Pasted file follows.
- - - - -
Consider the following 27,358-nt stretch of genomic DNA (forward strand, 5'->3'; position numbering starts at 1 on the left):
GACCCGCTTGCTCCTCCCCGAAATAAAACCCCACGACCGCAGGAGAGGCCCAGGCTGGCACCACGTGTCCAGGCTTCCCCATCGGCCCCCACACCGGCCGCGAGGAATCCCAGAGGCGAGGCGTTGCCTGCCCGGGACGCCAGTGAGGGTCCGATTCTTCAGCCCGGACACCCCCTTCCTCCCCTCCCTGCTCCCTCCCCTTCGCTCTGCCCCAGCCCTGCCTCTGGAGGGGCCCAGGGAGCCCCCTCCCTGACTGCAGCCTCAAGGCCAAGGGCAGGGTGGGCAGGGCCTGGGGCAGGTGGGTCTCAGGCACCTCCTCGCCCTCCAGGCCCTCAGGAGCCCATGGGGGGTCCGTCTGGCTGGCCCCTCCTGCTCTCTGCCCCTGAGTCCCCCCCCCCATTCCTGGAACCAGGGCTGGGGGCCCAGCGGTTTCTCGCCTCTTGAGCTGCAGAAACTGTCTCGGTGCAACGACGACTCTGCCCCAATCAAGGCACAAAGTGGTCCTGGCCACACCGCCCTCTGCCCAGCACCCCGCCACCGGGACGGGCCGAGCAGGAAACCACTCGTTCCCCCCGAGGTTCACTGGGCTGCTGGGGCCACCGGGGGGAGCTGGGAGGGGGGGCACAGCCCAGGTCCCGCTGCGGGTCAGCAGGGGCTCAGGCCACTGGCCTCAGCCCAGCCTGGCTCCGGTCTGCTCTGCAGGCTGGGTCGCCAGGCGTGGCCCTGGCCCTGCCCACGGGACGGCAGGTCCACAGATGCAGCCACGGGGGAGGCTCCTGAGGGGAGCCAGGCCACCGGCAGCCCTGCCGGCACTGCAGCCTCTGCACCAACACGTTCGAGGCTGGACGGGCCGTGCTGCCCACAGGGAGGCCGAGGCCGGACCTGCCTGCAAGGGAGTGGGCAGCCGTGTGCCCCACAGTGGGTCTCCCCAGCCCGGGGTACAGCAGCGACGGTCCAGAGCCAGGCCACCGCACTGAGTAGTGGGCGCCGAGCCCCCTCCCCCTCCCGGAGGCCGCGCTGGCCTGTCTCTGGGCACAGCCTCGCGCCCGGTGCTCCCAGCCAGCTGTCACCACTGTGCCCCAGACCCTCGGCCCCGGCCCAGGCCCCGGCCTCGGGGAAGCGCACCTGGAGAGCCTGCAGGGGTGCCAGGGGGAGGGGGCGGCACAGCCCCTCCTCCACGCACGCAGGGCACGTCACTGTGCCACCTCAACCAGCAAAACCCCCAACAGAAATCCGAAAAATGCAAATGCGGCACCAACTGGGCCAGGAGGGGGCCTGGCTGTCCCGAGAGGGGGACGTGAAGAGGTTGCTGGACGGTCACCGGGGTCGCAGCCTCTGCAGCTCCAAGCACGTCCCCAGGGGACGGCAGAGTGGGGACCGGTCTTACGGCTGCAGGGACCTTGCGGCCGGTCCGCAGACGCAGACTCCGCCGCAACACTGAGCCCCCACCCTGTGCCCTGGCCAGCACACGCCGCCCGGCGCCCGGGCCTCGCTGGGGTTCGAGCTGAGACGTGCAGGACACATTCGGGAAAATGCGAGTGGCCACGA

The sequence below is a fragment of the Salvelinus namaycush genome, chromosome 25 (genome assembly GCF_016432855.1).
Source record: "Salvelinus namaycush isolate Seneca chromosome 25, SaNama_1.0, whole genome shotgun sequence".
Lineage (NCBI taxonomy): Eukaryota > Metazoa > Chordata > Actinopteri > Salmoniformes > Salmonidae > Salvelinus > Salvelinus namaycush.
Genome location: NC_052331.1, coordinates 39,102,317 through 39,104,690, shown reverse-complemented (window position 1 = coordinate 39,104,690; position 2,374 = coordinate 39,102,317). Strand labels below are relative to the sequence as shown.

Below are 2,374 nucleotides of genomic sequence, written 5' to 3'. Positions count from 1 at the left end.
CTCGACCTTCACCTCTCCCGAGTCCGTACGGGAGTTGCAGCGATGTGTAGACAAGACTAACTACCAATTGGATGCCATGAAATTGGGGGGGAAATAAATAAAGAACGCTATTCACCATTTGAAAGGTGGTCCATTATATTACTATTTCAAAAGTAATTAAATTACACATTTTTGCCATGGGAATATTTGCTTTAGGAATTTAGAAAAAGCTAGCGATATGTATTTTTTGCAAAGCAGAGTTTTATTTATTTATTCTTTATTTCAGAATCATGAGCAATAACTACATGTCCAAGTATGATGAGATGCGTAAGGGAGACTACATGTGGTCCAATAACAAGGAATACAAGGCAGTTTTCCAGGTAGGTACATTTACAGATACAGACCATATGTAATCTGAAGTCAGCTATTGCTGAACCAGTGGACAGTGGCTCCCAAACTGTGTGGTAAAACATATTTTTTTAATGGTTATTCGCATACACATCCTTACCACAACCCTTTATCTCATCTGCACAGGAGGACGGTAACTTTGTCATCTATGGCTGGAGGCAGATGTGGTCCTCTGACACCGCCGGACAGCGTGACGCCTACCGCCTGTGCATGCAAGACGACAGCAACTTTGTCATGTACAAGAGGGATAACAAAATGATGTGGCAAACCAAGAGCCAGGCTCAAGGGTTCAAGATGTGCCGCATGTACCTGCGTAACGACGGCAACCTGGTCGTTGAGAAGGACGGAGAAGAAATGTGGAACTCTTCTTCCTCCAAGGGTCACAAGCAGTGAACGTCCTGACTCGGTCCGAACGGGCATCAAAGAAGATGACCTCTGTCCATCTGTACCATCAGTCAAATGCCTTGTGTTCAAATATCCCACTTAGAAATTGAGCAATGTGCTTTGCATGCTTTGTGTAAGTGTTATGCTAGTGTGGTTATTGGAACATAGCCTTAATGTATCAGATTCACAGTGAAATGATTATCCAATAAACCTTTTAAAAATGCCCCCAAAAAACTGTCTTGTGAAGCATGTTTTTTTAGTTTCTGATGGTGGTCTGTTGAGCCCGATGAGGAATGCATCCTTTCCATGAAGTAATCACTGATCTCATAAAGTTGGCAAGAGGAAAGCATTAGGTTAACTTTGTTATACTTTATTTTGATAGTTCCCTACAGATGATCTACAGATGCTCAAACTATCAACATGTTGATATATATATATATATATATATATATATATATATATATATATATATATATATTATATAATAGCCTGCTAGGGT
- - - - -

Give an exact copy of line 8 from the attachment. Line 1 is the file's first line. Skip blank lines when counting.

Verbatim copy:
CTCGACCTTCACCTCTCCCGAGTCCGTACGGGAGTTGCAGCGATGTGTAGACAAGACTAACTACCAATTGGATGCCATGAAATTGGGGGGGAAATAAATAAAGAACGCTATTCACCATTTGAAAGGTGGTCCATTATATTACTATTTCAAAAGTAATTAAATTACACATTTTTGCCATGGGAATATTTGCTTTAGGAATTTAGAAAAAGCTAGCGATATGTATTTTTTGCAAAGCAGAGTTTTATTTATTTATTCTTTATTTCAGAATCATGAGCAATAACTACATGTCCAAGTATGATGAGATGCGTAAGGGAGACTACATGTGGTCCAATAACAAGGAATACAAGGCAGTTTTCCAGGTAGGTACATTTACAGATACAGACCATATGTAATCTGAAGTCAGCTATTGCTGAACCAGTGGACAGTGGCTCCCAAACTGTGTGGTAAAACATATTTTTTTAATGGTTATTCGCATACACATCCTTACCACAACCCTTTATCTCATCTGCACAGGAGGACGGTAACTTTGTCATCTATGGCTGGAGGCAGATGTGGTCCTCTGACACCGCCGGACAGCGTGACGCCTACCGCCTGTGCATGCAAGACGACAGCAACTTTGTCATGTACAAGAGGGATAACAAAATGATGTGGCAAACCAAGAGCCAGGCTCAAGGGTTCAAGATGTGCCGCATGTACCTGCGTAACGACGGCAACCTGGTCGTTGAGAAGGACGGAGAAGAAATGTGGAACTCTTCTTCCTCCAAGGGTCACAAGCAGTGAACGTCCTGACTCGGTCCGAACGGGCATCAAAGAAGATGACCTCTGTCCATCTGTACCATCAGTCAAATGCCTTGTGTTCAAATATCCCACTTAGAAATTGAGCAATGTGCTTTGCATGCTTTGTGTAAGTGTTATGCTAGTGTGGTTATTGGAACATAGCCTTAATGTATCAGATTCACAGTGAAATGATTATCCAATAAACCTTTTAAAAATGCCCCCAAAAAACTGTCTTGTGAAGCATGTTTTTTTAGTTTCTGATGGTGGTCTGTTGAGCCCGATGAGGAATGCATCCTTTCCATGAAGTAATCACTGATCTCATAAAGTTGGCAAGAGGAAAGCATTAGGTTAACTTTGTTATACTTTATTTTGATAGTTCCCTACAGATGATCTACAGATGCTCAAACTATCAACATGTTGATATATATATATATATATATATATATATATATATATATATATATATATATATTATATAATAGCCTGCTAGGGT